The author gives a brief review of developments during the past year in the construction of aeroplanes, particularly as affected by the European War. He takes as an example the Renault twelve-cylinder engine, citing the respects in which the present differs from previous models. Such factors as the changes in cooling systems, method of drive, valve construction and starting devices are considered. The requirements of aeroplane engines, such as constant service, high speeds (of aeroplanes) and stream-line form of engines and radiators, are outlined. Propeller requirements are dealt with at length, curves being given by which the efficiency and diameter of the propeller can be obtained. In conclusion a number of different engine installations are illustrated and compared.
1916-01-01
Technical Paper
160020
D. L. GALLUP
The author points out the diversity of opinion on what constitutes desirable car performance in the minds of engineers and of the public generally. He believes this is largely due to the great diversity of claims which have been made in advertising literature and decries the sort of tests which have been made the basis of this publicity, pointing out that a majority of them are conducted under such conditions as make it practically impossible for the car owner ever to duplicate or confirm them. The kind of an expression or test which will inform the buying public most is one which will tell what the car will do in the hands of the average owner, and define the conditions under which a demonstration of this ability can be made, such conditions to be relatively simple and easy of fulfillment.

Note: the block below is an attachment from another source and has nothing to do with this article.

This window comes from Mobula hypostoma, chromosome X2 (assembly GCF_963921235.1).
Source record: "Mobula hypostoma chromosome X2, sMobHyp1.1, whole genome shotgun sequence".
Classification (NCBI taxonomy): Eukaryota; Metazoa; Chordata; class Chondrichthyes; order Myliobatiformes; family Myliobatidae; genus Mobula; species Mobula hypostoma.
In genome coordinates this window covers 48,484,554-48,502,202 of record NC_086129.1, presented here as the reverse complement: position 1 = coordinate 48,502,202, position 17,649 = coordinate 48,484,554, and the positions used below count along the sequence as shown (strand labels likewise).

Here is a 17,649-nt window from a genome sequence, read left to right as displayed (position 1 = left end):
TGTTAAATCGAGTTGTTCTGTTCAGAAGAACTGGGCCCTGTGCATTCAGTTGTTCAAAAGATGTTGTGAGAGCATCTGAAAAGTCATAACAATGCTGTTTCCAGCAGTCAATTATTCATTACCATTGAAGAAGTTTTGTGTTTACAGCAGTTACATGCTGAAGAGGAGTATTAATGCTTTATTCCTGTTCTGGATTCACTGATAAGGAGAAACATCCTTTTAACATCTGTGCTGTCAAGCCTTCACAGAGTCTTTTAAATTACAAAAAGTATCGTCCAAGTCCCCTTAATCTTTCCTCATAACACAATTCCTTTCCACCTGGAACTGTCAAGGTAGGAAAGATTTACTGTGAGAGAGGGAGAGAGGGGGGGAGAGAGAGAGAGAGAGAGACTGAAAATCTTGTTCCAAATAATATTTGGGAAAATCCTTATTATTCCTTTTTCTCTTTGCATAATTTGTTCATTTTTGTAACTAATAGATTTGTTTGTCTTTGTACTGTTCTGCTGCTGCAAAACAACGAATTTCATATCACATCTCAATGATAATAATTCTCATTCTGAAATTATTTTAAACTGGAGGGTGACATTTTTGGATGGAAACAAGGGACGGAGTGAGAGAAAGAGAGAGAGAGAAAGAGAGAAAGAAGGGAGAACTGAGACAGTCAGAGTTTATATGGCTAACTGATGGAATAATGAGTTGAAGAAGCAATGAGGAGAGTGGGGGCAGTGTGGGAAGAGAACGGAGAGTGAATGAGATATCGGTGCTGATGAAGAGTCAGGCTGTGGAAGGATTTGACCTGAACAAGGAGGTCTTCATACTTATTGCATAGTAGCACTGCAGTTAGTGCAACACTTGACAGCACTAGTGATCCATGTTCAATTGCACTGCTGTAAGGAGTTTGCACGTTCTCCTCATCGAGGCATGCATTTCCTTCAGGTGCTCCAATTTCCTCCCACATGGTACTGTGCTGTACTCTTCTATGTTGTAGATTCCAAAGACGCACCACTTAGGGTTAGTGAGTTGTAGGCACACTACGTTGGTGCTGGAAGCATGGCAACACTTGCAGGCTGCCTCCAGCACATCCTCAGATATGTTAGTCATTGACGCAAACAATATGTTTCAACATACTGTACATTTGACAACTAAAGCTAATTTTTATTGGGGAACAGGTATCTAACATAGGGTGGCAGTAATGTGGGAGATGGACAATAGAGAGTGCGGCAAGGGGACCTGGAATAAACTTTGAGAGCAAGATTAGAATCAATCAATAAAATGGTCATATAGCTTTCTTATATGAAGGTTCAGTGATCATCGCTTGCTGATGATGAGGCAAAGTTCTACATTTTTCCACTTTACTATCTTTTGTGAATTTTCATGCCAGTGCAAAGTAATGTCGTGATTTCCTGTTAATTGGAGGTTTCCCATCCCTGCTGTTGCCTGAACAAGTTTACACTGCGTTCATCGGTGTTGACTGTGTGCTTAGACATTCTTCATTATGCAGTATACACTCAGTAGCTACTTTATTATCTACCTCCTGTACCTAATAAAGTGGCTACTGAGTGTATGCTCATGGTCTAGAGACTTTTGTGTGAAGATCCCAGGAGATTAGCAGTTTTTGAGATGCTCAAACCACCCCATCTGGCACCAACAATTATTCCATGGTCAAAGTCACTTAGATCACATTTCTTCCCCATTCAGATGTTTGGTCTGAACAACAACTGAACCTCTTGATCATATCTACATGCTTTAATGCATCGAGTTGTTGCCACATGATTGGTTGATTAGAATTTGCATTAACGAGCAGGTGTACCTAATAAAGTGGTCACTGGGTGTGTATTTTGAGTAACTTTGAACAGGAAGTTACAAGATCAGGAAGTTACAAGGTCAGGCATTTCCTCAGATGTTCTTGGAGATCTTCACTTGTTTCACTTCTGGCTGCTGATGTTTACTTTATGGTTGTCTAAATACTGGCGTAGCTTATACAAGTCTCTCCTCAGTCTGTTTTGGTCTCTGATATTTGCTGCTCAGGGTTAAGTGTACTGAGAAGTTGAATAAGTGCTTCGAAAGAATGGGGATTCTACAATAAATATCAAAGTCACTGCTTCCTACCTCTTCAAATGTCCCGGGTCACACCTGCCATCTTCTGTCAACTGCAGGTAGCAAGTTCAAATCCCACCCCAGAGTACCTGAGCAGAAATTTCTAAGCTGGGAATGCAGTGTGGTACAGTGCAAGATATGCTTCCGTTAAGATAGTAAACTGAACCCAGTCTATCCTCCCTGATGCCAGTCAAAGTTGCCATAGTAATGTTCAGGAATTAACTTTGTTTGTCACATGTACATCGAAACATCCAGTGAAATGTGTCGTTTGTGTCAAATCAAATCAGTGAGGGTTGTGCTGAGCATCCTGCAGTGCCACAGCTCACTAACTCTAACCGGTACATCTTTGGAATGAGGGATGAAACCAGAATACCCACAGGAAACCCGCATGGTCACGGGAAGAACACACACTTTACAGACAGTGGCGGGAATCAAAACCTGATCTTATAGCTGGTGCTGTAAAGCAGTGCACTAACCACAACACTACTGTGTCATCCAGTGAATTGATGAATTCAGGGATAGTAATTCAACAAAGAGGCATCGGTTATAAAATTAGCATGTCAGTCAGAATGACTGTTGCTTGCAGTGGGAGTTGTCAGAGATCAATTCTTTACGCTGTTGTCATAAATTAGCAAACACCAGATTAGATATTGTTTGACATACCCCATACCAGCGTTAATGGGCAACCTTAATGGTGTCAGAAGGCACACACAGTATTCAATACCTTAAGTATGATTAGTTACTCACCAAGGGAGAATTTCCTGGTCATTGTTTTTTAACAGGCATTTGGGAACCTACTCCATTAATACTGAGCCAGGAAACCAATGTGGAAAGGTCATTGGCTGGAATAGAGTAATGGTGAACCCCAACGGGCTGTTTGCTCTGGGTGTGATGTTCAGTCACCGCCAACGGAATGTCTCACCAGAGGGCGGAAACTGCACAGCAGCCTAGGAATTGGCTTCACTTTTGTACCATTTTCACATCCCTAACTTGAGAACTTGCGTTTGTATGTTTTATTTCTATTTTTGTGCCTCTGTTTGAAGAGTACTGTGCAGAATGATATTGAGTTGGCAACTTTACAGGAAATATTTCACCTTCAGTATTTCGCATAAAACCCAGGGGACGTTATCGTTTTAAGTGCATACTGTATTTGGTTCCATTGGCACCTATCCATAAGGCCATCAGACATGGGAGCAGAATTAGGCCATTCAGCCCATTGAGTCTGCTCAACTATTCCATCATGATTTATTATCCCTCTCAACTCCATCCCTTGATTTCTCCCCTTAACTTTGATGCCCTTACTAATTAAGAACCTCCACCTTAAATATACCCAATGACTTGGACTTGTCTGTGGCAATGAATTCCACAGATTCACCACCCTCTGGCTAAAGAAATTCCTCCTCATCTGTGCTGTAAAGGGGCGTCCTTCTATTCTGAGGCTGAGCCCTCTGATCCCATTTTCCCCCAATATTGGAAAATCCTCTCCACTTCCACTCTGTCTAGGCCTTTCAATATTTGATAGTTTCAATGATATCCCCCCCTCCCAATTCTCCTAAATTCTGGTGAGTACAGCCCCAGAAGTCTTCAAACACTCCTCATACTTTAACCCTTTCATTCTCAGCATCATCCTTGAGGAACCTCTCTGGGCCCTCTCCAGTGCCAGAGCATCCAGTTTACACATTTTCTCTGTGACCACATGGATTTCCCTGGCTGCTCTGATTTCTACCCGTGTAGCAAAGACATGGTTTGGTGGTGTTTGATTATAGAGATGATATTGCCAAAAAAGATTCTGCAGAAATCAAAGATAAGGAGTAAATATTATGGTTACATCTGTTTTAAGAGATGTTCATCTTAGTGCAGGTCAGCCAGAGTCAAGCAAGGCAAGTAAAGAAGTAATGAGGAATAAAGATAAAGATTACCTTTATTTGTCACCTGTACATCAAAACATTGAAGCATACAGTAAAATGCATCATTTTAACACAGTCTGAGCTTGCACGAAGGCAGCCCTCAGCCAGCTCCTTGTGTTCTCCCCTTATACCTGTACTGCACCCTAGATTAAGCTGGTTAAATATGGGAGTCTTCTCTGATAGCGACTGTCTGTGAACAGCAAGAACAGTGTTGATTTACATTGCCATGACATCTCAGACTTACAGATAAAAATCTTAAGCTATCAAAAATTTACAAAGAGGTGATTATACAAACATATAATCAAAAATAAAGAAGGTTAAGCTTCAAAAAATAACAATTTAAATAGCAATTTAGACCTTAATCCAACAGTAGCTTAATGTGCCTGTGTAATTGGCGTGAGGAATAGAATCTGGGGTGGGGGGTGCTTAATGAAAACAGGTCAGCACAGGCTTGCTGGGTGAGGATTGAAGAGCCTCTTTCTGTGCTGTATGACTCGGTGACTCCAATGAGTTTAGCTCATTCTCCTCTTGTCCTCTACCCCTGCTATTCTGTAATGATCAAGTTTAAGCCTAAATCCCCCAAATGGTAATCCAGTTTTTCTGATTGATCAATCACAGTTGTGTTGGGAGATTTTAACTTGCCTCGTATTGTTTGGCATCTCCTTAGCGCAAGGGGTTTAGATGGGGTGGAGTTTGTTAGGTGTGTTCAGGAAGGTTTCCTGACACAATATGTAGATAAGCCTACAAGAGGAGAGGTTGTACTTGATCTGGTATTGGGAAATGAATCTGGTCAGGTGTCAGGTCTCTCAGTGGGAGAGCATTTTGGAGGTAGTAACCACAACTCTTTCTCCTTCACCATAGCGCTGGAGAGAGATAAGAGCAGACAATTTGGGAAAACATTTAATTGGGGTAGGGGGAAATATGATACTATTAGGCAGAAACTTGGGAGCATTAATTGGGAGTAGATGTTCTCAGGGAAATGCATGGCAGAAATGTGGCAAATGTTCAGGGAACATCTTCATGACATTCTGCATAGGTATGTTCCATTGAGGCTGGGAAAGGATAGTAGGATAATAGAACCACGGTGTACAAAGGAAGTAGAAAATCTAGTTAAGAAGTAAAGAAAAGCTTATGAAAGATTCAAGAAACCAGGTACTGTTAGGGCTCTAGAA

1916-01-01
Technical Paper
160017
L. GOLDMERSTEIN
1915-01-01
Technical Paper
150021
JOHN O. HEINZE
1915-01-01
Technical Paper
150040
JERRY W. DE COU
1915-01-01
Technical Paper
150039
FRANK H. TREGO
1914-01-01
Technical Paper
140049
FINLEY R. PORTER
1914-01-01
Technical Paper
140005
DAVID L. GALLUP
1914-01-01
Technical Paper
140032
CORNELIUS T. MYERS
1914-01-01
Technical Paper
140023
ALDEN L. McMURTRY
1914-01-01
Technical Paper
140016
JOSEPH A. ANGLADA
1913-01-01
Technical Paper
130031
CLAUDE E. COX
Viewing 19951 to 19980 of 19997